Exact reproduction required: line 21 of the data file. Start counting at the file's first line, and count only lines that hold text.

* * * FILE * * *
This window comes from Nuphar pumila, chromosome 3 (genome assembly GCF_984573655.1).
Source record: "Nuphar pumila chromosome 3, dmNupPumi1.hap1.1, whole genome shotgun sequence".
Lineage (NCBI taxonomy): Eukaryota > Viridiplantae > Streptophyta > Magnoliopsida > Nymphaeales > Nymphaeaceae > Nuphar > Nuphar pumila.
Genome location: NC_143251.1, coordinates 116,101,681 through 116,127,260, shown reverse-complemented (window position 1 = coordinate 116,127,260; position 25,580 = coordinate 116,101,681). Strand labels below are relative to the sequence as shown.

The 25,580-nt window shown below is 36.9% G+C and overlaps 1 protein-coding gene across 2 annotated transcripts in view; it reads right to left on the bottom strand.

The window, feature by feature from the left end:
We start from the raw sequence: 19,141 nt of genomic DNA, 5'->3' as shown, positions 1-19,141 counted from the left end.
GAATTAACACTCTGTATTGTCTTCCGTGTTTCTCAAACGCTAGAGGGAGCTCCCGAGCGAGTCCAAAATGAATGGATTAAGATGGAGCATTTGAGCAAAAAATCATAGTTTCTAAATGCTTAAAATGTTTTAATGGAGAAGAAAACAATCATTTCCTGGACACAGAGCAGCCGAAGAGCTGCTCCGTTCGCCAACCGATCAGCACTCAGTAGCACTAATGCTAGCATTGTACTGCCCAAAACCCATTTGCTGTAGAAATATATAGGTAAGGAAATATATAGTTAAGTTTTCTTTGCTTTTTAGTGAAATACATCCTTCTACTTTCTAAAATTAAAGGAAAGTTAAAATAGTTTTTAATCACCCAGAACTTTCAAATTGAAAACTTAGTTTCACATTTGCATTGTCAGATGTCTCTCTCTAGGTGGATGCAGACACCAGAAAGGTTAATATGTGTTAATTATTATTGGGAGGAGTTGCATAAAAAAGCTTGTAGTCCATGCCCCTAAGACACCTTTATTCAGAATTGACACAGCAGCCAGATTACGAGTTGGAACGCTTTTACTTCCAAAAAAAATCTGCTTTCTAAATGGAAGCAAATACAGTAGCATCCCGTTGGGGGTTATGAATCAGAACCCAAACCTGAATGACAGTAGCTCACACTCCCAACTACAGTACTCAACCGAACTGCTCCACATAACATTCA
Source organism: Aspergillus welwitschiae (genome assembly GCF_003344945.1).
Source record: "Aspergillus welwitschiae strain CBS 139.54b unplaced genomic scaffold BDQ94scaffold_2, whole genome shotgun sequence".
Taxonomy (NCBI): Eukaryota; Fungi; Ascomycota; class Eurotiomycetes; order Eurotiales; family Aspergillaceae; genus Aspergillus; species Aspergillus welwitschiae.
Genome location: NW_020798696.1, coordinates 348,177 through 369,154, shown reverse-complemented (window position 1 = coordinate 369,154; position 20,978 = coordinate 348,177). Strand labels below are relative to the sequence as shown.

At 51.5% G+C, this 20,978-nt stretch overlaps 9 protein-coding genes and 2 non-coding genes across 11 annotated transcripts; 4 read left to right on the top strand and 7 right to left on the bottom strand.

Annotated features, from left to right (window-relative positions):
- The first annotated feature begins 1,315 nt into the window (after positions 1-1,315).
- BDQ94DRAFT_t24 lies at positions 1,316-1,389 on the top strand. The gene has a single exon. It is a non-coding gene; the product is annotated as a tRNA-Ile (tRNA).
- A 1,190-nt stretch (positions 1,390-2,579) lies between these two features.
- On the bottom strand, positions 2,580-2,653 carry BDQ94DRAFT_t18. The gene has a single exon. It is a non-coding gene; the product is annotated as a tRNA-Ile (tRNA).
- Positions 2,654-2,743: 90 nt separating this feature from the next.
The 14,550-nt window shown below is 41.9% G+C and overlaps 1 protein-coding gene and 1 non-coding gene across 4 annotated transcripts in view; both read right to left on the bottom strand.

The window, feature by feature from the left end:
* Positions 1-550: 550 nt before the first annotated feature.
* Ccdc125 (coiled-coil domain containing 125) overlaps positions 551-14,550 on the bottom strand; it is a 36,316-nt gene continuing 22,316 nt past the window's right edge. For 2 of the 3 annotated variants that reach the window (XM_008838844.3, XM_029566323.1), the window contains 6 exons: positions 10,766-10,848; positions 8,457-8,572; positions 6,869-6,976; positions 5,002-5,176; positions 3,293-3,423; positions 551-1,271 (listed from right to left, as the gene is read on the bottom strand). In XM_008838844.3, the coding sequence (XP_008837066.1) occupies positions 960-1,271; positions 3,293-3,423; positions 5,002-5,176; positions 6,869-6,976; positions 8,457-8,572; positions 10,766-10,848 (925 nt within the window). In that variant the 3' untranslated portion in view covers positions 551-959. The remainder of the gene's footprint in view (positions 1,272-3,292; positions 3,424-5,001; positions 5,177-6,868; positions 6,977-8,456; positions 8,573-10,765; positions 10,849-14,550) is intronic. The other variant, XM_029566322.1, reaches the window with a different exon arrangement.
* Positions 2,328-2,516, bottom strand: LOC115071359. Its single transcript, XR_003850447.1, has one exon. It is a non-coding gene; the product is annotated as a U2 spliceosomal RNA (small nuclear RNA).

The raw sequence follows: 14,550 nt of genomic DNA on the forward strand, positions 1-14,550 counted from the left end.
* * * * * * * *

The window, feature by feature from the left end: